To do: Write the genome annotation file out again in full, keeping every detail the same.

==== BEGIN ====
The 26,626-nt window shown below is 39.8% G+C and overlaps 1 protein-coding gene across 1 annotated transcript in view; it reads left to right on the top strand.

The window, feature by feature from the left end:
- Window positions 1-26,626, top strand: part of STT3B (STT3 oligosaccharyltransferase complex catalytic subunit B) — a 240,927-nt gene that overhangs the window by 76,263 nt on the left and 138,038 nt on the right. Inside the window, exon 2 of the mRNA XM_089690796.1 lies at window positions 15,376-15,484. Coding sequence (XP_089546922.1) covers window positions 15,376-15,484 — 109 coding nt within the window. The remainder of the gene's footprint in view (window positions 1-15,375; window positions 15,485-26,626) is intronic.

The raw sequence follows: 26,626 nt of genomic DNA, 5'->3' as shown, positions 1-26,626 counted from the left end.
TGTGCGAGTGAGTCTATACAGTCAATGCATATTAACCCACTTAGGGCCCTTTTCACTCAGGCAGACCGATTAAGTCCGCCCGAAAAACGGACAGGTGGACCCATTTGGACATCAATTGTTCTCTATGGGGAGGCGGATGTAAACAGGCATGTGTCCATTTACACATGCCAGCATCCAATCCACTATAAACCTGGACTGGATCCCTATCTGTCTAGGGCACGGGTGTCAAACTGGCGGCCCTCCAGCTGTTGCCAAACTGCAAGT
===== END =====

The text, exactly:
The 26,626-nt window shown below is 39.8% G+C and overlaps 1 protein-coding gene across 1 annotated transcript in view; it reads left to right on the top strand.

The window, feature by feature from the left end:
- Window positions 1-26,626, top strand: part of STT3B (STT3 oligosaccharyltransferase complex catalytic subunit B) — a 240,927-nt gene that overhangs the window by 76,263 nt on the left and 138,038 nt on the right. Inside the window, exon 2 of the mRNA XM_089690796.1 lies at window positions 15,376-15,484. Coding sequence (XP_089546922.1) covers window positions 15,376-15,484 — 109 coding nt within the window. The remainder of the gene's footprint in view (window positions 1-15,375; window positions 15,485-26,626) is intronic.

The raw sequence follows: 26,626 nt of genomic DNA, 5'->3' as shown, positions 1-26,626 counted from the left end.
TGTGCGAGTGAGTCTATACAGTCAATGCATATTAACCCACTTAGGGCCCTTTTCACTCAGGCAGACCGATTAAGTCCGCCCGAAAAACGGACAGGTGGACCCATTTGGACATCAATTGTTCTCTATGGGGAGGCGGATGTAAACAGGCATGTGTCCATTTACACATGCCAGCATCCAATCCACTATAAACCTGGACTGGATCCCTATCTGTCTAGGGCACGGGTGTCAAACTGGCGGCCCTCCAGCTGTTGCCAAACTGCAAGT